Millau Viaduct, France – The tallest bridge in the world

The highest point of the bridge is 62 ft taller than the Eiffel Tower! That’s why, when it’s foggy, drivers have the distinct feeling of driving over the clouds. By the way, recently the speed limit on the bridge has been reduced from 81 to 68 miles per hour. Too many travelers were slowing down on Millau Viaduct to take pictures.

5. U Bein Bridge, Myanmar.

This is one of the longest and oldest teakwood footbridges in the world. Besides, it’s probably one of the most photographed as well! There’s a lot of history behind U Bein Bridge. It was built around 1850 from the wood taken from the former royal palace! At 3,967 ft long, the bridge curves over the surface of Taungthaman Lake and is especially popular in July and August, when the water level in the lake is at its highest.

U Bein Bridge, Myanmar - One of the oldest teakwood footbridges
U Bein Bridge, Myanmar – One of the oldest teakwood footbridges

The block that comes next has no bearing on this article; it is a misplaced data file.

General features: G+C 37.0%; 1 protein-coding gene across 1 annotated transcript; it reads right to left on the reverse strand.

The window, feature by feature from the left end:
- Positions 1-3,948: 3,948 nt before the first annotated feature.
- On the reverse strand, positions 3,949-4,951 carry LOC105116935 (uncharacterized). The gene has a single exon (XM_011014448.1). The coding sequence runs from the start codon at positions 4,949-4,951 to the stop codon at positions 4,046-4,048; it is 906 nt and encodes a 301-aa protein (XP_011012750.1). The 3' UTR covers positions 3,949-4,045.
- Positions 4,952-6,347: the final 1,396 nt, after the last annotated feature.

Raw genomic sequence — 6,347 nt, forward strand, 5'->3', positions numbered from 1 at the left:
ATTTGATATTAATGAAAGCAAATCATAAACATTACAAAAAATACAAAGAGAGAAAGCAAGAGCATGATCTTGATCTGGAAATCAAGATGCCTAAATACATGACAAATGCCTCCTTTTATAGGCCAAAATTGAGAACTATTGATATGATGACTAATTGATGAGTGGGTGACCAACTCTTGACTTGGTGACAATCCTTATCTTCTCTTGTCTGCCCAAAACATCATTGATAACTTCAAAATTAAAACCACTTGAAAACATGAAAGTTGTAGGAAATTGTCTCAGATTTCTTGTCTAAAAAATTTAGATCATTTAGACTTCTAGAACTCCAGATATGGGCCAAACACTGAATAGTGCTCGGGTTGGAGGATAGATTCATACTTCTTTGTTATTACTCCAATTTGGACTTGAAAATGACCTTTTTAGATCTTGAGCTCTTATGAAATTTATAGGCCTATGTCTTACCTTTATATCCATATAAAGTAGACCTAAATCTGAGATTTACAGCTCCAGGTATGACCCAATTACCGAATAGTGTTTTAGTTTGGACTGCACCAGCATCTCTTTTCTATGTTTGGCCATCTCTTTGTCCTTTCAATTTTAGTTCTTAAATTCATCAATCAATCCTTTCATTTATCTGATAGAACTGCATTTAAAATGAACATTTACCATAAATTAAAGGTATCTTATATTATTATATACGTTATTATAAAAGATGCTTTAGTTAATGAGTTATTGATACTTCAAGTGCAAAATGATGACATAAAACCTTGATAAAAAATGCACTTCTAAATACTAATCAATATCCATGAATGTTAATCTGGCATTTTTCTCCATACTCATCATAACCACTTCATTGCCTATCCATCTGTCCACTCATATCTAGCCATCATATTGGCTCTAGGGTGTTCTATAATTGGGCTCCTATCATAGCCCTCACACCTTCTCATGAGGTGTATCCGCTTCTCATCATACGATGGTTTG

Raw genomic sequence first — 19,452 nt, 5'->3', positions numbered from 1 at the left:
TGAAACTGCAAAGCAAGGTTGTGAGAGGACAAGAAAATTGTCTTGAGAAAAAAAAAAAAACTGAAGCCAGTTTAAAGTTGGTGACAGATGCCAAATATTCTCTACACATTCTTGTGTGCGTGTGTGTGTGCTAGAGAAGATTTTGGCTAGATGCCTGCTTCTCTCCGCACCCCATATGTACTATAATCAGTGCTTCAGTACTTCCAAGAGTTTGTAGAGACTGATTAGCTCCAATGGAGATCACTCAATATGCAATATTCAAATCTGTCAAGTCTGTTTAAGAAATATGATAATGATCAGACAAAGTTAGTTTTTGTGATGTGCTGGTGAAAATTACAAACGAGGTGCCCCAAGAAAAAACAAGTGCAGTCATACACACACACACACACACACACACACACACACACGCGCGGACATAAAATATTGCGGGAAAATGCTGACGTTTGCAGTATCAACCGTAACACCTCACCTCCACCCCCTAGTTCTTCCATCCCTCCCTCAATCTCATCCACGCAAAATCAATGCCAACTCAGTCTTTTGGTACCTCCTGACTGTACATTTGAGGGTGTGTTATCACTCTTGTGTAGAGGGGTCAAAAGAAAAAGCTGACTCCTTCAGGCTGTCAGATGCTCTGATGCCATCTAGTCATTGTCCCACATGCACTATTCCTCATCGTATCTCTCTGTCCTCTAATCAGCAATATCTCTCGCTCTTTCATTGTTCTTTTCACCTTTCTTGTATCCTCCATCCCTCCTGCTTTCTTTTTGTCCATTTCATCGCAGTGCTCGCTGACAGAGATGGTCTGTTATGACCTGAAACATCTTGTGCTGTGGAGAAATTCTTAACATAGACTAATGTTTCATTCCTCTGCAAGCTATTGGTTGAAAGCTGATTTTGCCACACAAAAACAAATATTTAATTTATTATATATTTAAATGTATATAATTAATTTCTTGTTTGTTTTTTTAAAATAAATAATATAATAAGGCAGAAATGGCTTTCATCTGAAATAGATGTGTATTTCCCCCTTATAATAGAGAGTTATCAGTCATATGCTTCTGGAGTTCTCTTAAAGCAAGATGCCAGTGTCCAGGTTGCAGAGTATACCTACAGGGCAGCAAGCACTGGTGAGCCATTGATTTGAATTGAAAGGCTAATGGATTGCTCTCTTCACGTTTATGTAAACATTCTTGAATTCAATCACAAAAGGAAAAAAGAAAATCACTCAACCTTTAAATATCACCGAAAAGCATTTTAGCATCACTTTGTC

Unfortunately, nowadays, the 1,086 pillars of the bridge have grown pretty old and started to decay. Even more, some of them have already detached from the bases and remain in place only thanks to the bars which hold the pillars together. Hmm… It sounds precarious. Would you risk walking over this unique bridge? Sound off in the comments below!

6. Hongyagu Glass Bridge, China.

If you’re a fan of nail-biting entertainment, you should add this bridge to your bucket list. The world’s longest glass bridge, opened in 2017, hangs over a picturesque canyon in the Hebei province of China. About 1,600 ft long and more than 700 ft high, the bridge is paved with 1,077 glass panels!

Hongyagu Glass Bridge, China - The world's longest glass bridge